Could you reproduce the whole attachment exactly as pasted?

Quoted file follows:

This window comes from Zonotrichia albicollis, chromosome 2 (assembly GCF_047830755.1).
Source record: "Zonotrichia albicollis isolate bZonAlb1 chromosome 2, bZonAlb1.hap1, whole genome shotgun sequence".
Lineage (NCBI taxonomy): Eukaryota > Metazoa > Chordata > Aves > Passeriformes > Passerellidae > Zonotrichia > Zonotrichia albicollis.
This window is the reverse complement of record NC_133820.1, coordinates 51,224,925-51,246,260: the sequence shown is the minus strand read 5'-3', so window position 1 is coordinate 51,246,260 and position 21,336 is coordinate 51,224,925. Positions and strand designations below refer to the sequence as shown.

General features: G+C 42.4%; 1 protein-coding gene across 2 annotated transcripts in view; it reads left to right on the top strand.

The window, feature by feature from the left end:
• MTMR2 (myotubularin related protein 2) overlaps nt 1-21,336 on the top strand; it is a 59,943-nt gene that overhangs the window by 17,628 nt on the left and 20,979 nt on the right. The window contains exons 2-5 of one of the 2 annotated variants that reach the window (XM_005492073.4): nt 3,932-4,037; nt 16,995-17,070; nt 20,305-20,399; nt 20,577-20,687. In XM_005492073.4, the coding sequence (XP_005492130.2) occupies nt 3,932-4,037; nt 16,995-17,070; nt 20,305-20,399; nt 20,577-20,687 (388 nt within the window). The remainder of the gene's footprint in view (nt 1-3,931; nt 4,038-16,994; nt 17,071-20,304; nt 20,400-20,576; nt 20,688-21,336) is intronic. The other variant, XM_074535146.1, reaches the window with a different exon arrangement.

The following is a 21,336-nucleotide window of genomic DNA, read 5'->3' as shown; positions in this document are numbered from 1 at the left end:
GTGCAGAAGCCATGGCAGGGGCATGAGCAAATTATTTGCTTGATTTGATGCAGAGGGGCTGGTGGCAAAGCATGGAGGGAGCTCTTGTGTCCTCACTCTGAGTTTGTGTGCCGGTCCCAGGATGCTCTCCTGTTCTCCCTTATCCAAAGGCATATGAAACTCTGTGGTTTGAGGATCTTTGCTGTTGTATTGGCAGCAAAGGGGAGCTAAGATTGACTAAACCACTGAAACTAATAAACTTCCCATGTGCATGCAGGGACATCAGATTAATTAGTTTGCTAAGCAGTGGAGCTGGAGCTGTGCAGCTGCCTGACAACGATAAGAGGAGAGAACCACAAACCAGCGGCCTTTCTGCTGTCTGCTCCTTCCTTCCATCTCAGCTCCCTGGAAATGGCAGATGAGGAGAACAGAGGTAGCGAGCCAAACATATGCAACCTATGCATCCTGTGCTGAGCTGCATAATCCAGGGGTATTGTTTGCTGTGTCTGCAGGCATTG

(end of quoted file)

This window comes from Zonotrichia albicollis, chromosome 2 (assembly GCF_047830755.1).
Source record: "Zonotrichia albicollis isolate bZonAlb1 chromosome 2, bZonAlb1.hap1, whole genome shotgun sequence".
Lineage (NCBI taxonomy): Eukaryota > Metazoa > Chordata > Aves > Passeriformes > Passerellidae > Zonotrichia > Zonotrichia albicollis.
This window is the reverse complement of record NC_133820.1, coordinates 51,224,925-51,246,260: the sequence shown is the minus strand read 5'-3', so window position 1 is coordinate 51,246,260 and position 21,336 is coordinate 51,224,925. Positions and strand designations below refer to the sequence as shown.

General features: G+C 42.4%; 1 protein-coding gene across 2 annotated transcripts in view; it reads left to right on the top strand.

The window, feature by feature from the left end:
• MTMR2 (myotubularin related protein 2) overlaps nt 1-21,336 on the top strand; it is a 59,943-nt gene that overhangs the window by 17,628 nt on the left and 20,979 nt on the right. The window contains exons 2-5 of one of the 2 annotated variants that reach the window (XM_005492073.4): nt 3,932-4,037; nt 16,995-17,070; nt 20,305-20,399; nt 20,577-20,687. In XM_005492073.4, the coding sequence (XP_005492130.2) occupies nt 3,932-4,037; nt 16,995-17,070; nt 20,305-20,399; nt 20,577-20,687 (388 nt within the window). The remainder of the gene's footprint in view (nt 1-3,931; nt 4,038-16,994; nt 17,071-20,304; nt 20,400-20,576; nt 20,688-21,336) is intronic. The other variant, XM_074535146.1, reaches the window with a different exon arrangement.

The following is a 21,336-nucleotide window of genomic DNA, read 5'->3' as shown; positions in this document are numbered from 1 at the left end:
GTGCAGAAGCCATGGCAGGGGCATGAGCAAATTATTTGCTTGATTTGATGCAGAGGGGCTGGTGGCAAAGCATGGAGGGAGCTCTTGTGTCCTCACTCTGAGTTTGTGTGCCGGTCCCAGGATGCTCTCCTGTTCTCCCTTATCCAAAGGCATATGAAACTCTGTGGTTTGAGGATCTTTGCTGTTGTATTGGCAGCAAAGGGGAGCTAAGATTGACTAAACCACTGAAACTAATAAACTTCCCATGTGCATGCAGGGACATCAGATTAATTAGTTTGCTAAGCAGTGGAGCTGGAGCTGTGCAGCTGCCTGACAACGATAAGAGGAGAGAACCACAAACCAGCGGCCTTTCTGCTGTCTGCTCCTTCCTTCCATCTCAGCTCCCTGGAAATGGCAGATGAGGAGAACAGAGGTAGCGAGCCAAACATATGCAACCTATGCATCCTGTGCTGAGCTGCATAATCCAGGGGTATTGTTTGCTGTGTCTGCAGGCATTG